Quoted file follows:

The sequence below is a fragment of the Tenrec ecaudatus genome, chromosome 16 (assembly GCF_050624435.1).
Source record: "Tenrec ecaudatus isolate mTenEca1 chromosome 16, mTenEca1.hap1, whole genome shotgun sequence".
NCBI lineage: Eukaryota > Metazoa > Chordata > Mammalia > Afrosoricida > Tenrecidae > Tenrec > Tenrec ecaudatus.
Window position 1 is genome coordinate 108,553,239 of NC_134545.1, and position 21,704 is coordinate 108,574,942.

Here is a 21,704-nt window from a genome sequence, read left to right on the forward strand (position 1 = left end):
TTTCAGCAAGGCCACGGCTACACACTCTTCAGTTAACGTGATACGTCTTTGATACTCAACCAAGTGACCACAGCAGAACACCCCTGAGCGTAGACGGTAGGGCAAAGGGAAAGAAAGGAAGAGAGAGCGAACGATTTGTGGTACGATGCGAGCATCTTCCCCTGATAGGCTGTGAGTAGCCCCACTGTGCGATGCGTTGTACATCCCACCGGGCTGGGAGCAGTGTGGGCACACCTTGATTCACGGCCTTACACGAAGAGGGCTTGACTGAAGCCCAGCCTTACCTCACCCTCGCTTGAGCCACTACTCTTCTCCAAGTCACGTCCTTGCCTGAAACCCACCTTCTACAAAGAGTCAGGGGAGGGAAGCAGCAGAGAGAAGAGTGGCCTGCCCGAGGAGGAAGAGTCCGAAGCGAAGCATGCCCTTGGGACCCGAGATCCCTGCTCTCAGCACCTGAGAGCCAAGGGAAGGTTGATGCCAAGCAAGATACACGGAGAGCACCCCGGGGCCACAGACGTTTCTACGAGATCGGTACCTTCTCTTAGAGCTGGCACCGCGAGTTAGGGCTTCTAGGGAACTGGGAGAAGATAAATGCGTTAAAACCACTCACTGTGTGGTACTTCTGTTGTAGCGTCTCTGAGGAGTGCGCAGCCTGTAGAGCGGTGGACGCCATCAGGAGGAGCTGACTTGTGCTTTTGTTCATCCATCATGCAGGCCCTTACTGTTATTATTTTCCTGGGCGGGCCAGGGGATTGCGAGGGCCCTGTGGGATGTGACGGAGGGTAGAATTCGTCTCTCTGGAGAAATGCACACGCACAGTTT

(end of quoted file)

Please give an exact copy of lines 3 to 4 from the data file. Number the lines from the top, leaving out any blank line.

NCBI lineage: Eukaryota > Metazoa > Chordata > Mammalia > Afrosoricida > Tenrecidae > Tenrec > Tenrec ecaudatus.
Window position 1 is genome coordinate 108,553,239 of NC_134545.1, and position 21,704 is coordinate 108,574,942.